Interesting Information Security bits for May 19th, 2008

May 19, 2008
Good afternoon everybody. Here are few things worth taking a gander.

Dave Lewis over at Liquidmatrix points us to an service that appears to be very helpful. It is a service offered by Jane’s that tracks terrorism and insurgent activities around the globe. As Dave states, it’s a bit pricey for an individual, but probably well worth it for corporations that have global exposure.

Richard’s latest Snort Report is up. He helps us Justify Snort. Good reading.

Paul Melson has a list of Malware Analysis tools you can use to dig into the guts of those pesky malicious files.

@dacort twitted a pointer to an article on Sun’s site that talks about five areas that must be addressed to keep Web scale deployments safe from attack.

In a follow-up post to a previous missive about the static code analysis shortcomings, Rafal Los brings us a solution, Hybrid Analysis. Good stuff.

That’s it for now. Have a great day.

Kevin


How to become a hacker…

May 16, 2008

You may have all seen this already, but I just came across it. It’s been around for a while, but I thought it was interesting. How to Become a Hacker by Eric Steven Raymond.


Interesting Information Security Bits for May 16th, 2008

May 16, 2008

Howdy, here are some things to take a look at for today.

Dave Aitel writes about automatic exploit generation from patches. According to Dave, it isn’t as easy as it sounds. I agree with him. Go give it a read.

GNUCITIZEN has another good post up that takes a look at resident scripts and cross-domain issues using javascript.

Kees, as usual, has a thought provoking post up which points out that Perception IS Reality (emphasis added). Go read it.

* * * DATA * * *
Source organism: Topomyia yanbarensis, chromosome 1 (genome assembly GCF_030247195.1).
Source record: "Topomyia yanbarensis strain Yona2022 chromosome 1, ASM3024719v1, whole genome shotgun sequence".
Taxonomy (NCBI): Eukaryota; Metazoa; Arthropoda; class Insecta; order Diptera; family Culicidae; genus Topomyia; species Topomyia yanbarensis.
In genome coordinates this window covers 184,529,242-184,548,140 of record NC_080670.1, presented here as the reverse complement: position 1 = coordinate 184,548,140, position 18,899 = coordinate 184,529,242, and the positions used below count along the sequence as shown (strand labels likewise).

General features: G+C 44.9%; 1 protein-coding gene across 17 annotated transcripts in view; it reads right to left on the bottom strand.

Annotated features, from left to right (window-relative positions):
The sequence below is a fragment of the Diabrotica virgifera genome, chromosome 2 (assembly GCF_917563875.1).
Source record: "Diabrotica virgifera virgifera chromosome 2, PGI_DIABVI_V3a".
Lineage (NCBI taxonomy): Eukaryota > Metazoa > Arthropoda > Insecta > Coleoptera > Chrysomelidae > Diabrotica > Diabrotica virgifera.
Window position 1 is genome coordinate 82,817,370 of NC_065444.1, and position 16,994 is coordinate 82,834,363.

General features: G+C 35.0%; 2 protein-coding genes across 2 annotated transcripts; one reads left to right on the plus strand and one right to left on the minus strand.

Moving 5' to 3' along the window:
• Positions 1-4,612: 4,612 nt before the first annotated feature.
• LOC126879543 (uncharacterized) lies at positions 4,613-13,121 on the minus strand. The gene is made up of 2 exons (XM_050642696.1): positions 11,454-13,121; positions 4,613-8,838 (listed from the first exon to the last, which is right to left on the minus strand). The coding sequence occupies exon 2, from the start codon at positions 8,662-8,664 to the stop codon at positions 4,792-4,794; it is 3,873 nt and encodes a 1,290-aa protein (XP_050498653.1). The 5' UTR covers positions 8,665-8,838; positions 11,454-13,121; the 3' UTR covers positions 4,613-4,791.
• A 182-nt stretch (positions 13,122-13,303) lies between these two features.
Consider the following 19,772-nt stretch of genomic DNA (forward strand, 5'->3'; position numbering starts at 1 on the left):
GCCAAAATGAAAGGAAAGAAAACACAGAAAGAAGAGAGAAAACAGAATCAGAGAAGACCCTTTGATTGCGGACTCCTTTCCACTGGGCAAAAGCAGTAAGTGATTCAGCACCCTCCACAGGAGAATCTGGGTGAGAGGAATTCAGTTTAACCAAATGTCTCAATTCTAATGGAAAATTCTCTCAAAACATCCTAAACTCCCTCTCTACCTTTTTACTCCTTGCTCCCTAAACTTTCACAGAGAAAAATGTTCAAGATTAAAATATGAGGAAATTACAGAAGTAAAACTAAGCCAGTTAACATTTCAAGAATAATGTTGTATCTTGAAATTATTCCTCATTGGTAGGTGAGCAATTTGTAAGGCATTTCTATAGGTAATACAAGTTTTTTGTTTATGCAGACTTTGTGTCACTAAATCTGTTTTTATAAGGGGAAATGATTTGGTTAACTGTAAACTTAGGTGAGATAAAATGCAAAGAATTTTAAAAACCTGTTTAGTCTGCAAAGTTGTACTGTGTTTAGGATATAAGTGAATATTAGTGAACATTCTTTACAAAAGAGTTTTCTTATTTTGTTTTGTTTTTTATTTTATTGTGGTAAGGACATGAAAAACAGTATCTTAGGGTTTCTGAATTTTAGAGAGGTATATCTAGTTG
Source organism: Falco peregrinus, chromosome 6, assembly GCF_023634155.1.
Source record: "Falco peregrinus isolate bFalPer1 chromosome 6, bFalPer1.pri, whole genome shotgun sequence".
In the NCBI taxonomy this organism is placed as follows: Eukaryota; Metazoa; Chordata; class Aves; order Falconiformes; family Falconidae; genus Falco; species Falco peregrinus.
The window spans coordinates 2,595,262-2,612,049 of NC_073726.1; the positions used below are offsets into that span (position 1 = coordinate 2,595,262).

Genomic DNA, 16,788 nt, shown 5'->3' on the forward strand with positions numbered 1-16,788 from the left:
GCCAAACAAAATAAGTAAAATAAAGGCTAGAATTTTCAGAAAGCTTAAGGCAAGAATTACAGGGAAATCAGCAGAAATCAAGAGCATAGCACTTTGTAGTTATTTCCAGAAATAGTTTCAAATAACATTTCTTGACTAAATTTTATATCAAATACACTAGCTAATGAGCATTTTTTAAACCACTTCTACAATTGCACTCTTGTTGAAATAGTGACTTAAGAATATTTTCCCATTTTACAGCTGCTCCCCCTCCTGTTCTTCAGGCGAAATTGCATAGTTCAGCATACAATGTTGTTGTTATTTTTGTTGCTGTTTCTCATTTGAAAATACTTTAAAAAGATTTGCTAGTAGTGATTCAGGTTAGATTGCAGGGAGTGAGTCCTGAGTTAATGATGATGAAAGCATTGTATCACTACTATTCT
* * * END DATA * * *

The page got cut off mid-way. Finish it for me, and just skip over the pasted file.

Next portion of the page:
Later folks. Have a great day.

Kevin


Hey Nessus, do you do sudo?

May 16, 2008

We all know and love Nessus. Well today, Tenable made it even better. Nessus now fully supports su and sudo for audit and patch compliance checks. This is very cool.

Next, in response to the ssh key bruhaha this week, there are now a couple of plugins that will check for weak keys in SSH and SSL protected webservers.

Caveat: It appears that you need to be Direct Feed/Professional subscriber to use these features.

Kevin


Interesting Information Security bits for May 15th, 2008

May 15, 2008

Man, I just keep falling farther and farther behind on these posts. Anyway, here we go:

Jeremiah has a nifty post up about crossdomain.xml.

Jeff Jones has a short paper available that compares Windows Vista vulnerabilities compared to Windows XP SP2 vulnerabilities in 2007.

Patrick Romero discusses Electronic Medical Records over on Security Catalyst.

Nitesh has an interesting article posted about some issues in Safari and Apple’s response.

Innismir has posted a helpful guide on how to created new ssh system keys for those of us who are susceptible to the openssl issue on Debian based linux distros.

That’s it for today. Have a good one.

Kevin


Interesting Information Security Bits for May 14th, 2008

May 14, 2008

Hi folks. Good afternoon. Here are a few things to look at today.

There is a post on the nCircle blog about some interesting issues regarding some IPv6 issues we need to be aware of.

Sam Ryder has an interesting post up on alert blogic about SaaS and its impact on the channel.

The May issue of “IT Compliance in Realtime” is available from Rebecca. Go here for a teaser 🙂

Frank Cassano has a post up at bloginfosec about building out a framework to structure your information security program around. I have only skimmed it so far, but looks interesting.

As other have noted, there does not appear to be a fee (that’s a link to a pdf) any longer for real-time vulnerability updates for Nessus any longer for home and non-commercial users.

Have great rest of your day!

Kevin


Interesting Information Security bits for May 13th, 2008

May 13, 2008

Hi folks. Here are some things to take a look at.

Dave Whiteleggg has written a tutorial for Appscan.

Jeremiah points out three good reads on web application security.

Jeff Jones points us to a missive penned by Dr. Crispin Cowan about User Access Control and whether it is a convenience feature or a security feature. I won’t spoil to suprise. Go give it a gander.

Techdulla has post up about a new hire and there are some tidbits in there that are very good.

Jack has a list of some good Information Security based podcasts that you should check out.

There ya go. Have a great one.

Kevin